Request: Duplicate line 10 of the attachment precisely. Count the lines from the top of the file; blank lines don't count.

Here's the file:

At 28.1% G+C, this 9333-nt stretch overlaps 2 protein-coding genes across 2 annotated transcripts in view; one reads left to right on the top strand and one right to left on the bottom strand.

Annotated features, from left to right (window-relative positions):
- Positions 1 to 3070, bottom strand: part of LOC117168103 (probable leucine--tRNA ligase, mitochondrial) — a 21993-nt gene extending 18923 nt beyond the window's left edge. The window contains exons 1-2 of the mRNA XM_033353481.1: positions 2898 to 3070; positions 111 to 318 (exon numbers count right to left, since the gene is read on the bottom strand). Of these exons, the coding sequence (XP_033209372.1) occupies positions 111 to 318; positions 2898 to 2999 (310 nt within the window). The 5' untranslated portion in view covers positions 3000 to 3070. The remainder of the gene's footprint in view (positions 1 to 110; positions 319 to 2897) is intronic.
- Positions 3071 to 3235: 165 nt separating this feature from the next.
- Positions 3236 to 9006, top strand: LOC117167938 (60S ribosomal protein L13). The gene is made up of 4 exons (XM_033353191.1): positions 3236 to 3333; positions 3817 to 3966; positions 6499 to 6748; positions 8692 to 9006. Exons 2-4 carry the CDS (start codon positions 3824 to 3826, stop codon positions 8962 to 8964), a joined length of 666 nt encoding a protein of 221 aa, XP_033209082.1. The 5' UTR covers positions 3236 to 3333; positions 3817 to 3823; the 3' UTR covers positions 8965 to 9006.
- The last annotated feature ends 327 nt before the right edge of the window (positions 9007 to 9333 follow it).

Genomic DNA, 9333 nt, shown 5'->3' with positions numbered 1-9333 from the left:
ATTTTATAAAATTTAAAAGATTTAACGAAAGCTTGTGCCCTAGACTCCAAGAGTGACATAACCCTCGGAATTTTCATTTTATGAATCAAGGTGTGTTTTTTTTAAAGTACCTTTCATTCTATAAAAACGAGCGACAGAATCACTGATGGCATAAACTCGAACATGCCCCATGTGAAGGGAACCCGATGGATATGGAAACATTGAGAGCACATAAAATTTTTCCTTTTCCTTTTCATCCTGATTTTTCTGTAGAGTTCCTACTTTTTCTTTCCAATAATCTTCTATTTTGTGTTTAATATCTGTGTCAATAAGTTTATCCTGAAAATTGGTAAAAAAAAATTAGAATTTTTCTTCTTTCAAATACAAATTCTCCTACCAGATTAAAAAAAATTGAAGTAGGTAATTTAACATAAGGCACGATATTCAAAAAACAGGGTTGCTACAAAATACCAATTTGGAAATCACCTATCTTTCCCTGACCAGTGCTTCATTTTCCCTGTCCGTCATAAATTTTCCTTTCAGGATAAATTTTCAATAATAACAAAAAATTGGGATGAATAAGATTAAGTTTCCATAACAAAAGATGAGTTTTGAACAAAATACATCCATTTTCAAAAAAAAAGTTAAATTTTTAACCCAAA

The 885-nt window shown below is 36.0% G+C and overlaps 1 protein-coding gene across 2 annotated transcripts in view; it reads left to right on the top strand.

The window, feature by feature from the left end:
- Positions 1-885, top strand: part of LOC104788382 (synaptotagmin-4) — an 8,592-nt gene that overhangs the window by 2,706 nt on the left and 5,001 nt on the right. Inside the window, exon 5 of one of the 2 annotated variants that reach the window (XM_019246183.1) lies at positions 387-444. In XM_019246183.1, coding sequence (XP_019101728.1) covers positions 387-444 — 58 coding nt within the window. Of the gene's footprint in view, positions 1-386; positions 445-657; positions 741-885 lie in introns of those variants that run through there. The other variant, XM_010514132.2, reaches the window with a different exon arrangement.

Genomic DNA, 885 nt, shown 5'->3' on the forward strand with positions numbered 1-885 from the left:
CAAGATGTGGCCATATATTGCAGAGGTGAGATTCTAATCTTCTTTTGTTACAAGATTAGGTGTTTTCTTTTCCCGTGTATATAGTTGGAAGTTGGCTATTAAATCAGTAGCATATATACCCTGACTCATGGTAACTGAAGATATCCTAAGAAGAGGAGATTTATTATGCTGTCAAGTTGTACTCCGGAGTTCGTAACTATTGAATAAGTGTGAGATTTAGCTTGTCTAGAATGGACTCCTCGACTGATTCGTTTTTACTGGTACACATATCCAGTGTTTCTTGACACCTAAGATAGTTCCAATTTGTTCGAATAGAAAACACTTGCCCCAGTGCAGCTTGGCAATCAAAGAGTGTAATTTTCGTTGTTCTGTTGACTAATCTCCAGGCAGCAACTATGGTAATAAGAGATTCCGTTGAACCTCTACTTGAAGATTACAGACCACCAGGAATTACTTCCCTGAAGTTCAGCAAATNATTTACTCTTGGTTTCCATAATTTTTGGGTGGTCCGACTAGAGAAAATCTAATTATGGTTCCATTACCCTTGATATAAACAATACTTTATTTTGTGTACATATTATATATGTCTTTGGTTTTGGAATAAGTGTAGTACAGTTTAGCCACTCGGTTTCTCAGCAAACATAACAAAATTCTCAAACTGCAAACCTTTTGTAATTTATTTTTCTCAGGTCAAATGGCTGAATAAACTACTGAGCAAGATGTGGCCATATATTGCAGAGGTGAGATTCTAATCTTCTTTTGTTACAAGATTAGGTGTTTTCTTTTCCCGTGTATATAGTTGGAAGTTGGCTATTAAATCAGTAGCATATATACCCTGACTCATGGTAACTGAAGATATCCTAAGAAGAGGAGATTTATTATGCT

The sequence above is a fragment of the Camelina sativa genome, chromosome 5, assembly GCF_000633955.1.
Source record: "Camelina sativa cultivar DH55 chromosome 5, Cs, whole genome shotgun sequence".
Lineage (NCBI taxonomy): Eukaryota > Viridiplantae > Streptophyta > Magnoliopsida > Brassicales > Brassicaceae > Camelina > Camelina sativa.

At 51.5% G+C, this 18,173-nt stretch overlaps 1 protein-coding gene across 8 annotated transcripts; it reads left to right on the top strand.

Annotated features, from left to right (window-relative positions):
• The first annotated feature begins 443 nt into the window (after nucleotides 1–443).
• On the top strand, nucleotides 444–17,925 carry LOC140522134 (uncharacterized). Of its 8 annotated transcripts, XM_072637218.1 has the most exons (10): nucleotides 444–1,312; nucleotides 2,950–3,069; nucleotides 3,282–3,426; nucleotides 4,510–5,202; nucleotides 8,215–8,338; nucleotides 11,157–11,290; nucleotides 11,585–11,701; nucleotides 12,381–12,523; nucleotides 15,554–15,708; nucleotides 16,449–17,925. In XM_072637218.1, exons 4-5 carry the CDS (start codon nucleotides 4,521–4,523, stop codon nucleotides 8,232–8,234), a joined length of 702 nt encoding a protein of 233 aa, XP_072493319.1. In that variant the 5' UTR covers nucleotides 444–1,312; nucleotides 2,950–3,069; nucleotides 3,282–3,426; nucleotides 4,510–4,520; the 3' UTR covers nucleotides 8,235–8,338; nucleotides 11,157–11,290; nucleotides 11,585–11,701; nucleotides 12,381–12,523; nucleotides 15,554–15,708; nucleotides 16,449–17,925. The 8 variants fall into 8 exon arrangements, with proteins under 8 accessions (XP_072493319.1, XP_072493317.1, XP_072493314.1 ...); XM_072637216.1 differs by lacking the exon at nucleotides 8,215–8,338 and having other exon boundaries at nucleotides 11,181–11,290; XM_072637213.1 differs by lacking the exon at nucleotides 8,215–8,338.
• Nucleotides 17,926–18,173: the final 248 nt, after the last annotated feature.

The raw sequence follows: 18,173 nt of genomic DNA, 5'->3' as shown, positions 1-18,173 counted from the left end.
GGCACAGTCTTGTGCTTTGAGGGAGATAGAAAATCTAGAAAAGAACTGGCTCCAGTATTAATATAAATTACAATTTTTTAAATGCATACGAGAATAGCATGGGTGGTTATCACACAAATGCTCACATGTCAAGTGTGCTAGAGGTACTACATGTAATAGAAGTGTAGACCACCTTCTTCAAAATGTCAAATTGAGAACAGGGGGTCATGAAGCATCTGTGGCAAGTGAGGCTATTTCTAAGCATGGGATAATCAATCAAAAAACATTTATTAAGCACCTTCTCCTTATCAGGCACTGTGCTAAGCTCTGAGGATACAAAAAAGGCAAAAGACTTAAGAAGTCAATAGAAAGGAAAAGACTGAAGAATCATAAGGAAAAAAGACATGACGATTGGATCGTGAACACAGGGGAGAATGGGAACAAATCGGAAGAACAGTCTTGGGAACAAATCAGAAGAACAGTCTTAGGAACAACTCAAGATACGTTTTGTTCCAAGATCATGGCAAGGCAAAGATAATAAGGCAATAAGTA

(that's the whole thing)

The window, feature by feature from the left end: